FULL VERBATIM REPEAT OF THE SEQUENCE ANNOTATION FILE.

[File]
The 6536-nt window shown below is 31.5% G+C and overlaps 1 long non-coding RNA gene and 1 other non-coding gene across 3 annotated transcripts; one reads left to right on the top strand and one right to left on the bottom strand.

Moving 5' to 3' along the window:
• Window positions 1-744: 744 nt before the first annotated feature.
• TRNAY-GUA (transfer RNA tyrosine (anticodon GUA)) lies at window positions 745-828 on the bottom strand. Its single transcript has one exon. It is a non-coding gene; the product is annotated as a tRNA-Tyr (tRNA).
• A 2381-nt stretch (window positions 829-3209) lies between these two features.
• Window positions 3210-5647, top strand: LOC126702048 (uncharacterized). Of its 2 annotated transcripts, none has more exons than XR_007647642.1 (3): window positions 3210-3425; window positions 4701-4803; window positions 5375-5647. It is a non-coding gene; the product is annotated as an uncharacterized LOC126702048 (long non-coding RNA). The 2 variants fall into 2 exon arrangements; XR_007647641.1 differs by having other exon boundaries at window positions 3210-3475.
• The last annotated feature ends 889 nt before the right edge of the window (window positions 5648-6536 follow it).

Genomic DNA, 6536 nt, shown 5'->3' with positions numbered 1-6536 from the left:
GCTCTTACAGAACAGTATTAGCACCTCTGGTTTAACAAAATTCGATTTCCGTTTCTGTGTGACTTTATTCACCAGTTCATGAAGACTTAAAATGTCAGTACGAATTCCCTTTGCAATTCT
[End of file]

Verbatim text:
The 6536-nt window shown below is 31.5% G+C and overlaps 1 long non-coding RNA gene and 1 other non-coding gene across 3 annotated transcripts; one reads left to right on the top strand and one right to left on the bottom strand.

Moving 5' to 3' along the window:
• Window positions 1-744: 744 nt before the first annotated feature.
• TRNAY-GUA (transfer RNA tyrosine (anticodon GUA)) lies at window positions 745-828 on the bottom strand. Its single transcript has one exon. It is a non-coding gene; the product is annotated as a tRNA-Tyr (tRNA).
• A 2381-nt stretch (window positions 829-3209) lies between these two features.
• Window positions 3210-5647, top strand: LOC126702048 (uncharacterized). Of its 2 annotated transcripts, none has more exons than XR_007647642.1 (3): window positions 3210-3425; window positions 4701-4803; window positions 5375-5647. It is a non-coding gene; the product is annotated as an uncharacterized LOC126702048 (long non-coding RNA). The 2 variants fall into 2 exon arrangements; XR_007647641.1 differs by having other exon boundaries at window positions 3210-3475.
• The last annotated feature ends 889 nt before the right edge of the window (window positions 5648-6536 follow it).

Genomic DNA, 6536 nt, shown 5'->3' with positions numbered 1-6536 from the left:
GCTCTTACAGAACAGTATTAGCACCTCTGGTTTAACAAAATTCGATTTCCGTTTCTGTGTGACTTTATTCACCAGTTCATGAAGACTTAAAATGTCAGTACGAATTCCCTTTGCAATTCT